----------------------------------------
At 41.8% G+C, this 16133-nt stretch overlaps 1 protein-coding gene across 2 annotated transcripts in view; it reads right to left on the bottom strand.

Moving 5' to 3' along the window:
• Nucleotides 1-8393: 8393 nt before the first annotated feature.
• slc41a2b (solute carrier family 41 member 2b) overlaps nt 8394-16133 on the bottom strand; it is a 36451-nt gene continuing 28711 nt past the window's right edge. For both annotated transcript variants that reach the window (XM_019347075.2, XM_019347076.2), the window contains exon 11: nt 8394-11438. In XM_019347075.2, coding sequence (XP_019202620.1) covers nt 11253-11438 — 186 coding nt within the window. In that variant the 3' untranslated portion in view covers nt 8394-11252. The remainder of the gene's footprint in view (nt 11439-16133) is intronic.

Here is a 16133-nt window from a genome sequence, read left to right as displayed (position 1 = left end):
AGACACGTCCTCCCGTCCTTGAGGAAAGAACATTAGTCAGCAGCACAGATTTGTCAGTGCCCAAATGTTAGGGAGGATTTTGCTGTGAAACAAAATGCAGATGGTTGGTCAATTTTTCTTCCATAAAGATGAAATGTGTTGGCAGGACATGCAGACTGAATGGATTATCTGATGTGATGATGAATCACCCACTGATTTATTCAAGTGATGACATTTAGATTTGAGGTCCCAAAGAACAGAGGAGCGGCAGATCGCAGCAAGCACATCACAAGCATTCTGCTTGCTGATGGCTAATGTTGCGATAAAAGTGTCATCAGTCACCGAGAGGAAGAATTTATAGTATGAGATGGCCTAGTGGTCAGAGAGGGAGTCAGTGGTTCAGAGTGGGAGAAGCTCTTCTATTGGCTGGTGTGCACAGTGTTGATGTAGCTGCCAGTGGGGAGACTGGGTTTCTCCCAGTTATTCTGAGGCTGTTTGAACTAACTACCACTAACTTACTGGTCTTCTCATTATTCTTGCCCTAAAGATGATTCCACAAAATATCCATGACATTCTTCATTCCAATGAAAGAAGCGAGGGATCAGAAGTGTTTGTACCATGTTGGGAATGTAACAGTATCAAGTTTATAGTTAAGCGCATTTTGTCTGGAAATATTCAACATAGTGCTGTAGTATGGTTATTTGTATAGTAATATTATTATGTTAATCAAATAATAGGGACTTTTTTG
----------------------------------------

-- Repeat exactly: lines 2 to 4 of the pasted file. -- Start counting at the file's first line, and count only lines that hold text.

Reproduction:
Moving 5' to 3' along the window:
• Nucleotides 1-8393: 8393 nt before the first annotated feature.
• slc41a2b (solute carrier family 41 member 2b) overlaps nt 8394-16133 on the bottom strand; it is a 36451-nt gene continuing 28711 nt past the window's right edge. For both annotated transcript variants that reach the window (XM_019347075.2, XM_019347076.2), the window contains exon 11: nt 8394-11438. In XM_019347075.2, coding sequence (XP_019202620.1) covers nt 11253-11438 — 186 coding nt within the window. In that variant the 3' untranslated portion in view covers nt 8394-11252. The remainder of the gene's footprint in view (nt 11439-16133) is intronic.